• What is Hands-Only CPR?

    What is Hands-Only CPR?

By Melissa Frampton, Wellness Specialist at The Connection at Twin Towers.

Hands-Only CPR is CPR without giving breaths. Meaning there is no mouth-to-mouth contact. Recent guidelines developed by the American Heart Association, promote Hands-Only CPR as an acceptable way for a bystander to help a victim suffering from cardiac arrest. 

The method is gaining in popularity because it’s an attractive option to bystanders who are usually less than willing, to give mouth-to-mouth. 

How is Hands-Only CPR Done?

woman on floor administering a chest compression for CPR

The rescuer starts compressions over the heart, at about the nipple line, and compresses at a regular rhythm. That rhythm is approximately 100-120 beats per minute.

When people perform Hands-Only CPR they are more likely to remember the correct rate when trained to the beat of a familiar song. Here’s a list of some common songs that coincide with the 100-120 beats per minute.

Is Hands-Only CPR Effective?

Hands-Only CPR helps to maintain brain and heart function and two studies have researched the effectiveness of it. Both studies appeared in the New England Journal of Medicine and had similar positive results. The rate of survival and brain damage were similar when Hands-Only CPR and regular CPR (compressions and giving breaths) were performed.

Please note that the American Heart Association still recommends CPR with compressions and breaths for infants and children and victims of drowning, drug overdose, or people who collapse due to breathing problems.

What Can You Do?

If you want to learn how to do Hands-Only CPR find a class near you. Live in the Greater Cincinnati area? We offer a class each month. Contact us to learn more.  

Taking this class will give you the confidence and ability to provide immediate support and help to someone. Your efforts may double or triple the victim’s chance of survival.

More Helpful Tips During an Emergency

  • When you call 911, you need to stay on the phone. Don’t hang up until the 911 dispatcher (operator) tells you to.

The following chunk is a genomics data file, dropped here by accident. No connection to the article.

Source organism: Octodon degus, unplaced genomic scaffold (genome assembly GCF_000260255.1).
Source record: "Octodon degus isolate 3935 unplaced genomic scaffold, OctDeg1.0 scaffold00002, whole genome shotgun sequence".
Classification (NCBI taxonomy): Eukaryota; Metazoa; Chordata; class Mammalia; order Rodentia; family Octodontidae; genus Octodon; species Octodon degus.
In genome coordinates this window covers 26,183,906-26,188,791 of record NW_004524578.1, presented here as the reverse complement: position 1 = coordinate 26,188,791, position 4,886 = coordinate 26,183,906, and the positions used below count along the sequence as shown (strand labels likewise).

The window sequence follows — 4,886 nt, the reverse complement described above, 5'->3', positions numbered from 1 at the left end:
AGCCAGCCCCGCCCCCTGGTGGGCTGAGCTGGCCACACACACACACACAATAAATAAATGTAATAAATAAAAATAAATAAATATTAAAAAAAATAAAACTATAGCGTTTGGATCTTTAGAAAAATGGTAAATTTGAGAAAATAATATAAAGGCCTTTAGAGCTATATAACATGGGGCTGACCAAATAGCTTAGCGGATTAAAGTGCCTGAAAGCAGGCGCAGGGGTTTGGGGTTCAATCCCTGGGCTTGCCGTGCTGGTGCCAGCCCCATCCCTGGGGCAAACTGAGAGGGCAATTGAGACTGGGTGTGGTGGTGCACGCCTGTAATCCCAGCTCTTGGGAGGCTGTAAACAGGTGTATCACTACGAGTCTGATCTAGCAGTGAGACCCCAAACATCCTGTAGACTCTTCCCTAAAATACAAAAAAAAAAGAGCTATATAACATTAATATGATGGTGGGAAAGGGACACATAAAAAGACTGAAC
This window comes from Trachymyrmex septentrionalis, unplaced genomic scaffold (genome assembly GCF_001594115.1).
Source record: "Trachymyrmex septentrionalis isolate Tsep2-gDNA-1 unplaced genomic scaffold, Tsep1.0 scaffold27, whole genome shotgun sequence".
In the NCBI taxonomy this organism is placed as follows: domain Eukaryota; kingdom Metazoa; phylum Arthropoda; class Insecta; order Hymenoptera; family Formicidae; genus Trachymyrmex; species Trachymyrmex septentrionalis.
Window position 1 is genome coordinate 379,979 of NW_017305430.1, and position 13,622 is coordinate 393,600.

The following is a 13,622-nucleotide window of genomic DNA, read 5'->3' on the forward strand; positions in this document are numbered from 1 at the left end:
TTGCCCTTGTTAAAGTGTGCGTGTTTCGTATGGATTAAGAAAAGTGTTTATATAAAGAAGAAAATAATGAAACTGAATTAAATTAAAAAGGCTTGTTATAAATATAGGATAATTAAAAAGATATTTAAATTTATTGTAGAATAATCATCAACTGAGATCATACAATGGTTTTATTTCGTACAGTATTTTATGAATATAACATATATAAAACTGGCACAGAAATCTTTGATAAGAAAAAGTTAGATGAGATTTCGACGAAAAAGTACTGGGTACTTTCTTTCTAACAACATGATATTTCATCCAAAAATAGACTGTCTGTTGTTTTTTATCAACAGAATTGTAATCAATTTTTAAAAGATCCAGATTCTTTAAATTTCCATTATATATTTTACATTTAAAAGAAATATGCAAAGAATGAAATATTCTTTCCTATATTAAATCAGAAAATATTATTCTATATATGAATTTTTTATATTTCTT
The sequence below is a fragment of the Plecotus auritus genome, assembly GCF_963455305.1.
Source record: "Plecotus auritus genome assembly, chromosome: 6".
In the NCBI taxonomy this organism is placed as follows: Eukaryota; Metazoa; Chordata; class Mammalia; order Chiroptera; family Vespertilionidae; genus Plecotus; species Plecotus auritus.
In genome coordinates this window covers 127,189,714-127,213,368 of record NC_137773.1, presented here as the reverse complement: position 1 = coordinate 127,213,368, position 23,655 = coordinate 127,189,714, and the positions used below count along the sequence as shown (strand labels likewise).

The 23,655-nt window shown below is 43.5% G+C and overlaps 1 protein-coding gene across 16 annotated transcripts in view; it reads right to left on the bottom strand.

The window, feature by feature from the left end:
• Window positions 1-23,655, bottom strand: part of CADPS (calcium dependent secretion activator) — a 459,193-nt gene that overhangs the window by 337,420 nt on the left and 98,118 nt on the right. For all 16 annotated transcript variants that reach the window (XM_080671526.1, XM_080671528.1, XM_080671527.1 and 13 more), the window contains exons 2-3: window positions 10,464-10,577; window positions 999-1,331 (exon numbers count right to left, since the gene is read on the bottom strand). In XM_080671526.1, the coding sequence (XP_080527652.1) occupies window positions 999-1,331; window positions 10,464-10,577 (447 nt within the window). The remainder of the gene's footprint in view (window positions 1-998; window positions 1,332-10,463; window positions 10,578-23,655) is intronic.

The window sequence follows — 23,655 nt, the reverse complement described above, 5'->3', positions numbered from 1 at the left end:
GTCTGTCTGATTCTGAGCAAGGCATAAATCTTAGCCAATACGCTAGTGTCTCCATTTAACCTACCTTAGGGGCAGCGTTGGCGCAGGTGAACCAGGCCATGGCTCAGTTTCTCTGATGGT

• Put the phone on speaker and set it next to the victim. The dispatcher will ask you about the emergency. 
  • The dispatcher will ask for details, such as your location. It’s important to be specific. Remember, mobile phones don’t have a fixed location or address. Therefore you’ll need to know where you are.  
  • Remember that answering the dispatcher’s questions will not delay the arrival of help.

About the author: Melissa Frampton is a Wellness Specialist for The Connection at Twin Towers in Cincinnati, Ohio. She is a certified American Heart Association (AHA) Heartsaver and BLS instructor. Melissa’s been teaching CPR/AED and First Aid for the American Heart Association for 9 years and has been working in the Health and Wellness industry for 12 years as a fitness instructor, health coach, personal health adviser and community educator.

The fitness & wellness center at Twin Towers, The Connection, is where you’ll find an expertly trained team who creates workout routines and exercises that are specifically designed for those aged 50+. The Aquatic Center includes a 75-foot heated pool, aquatic bikes, and a whirlpool.  The Connection is in Cincinnati, Ohio and open to the community and memberships are available. For more information contact us online or give us a call at 513-853-2000.

button to download A-Z guide to living and aging the way you want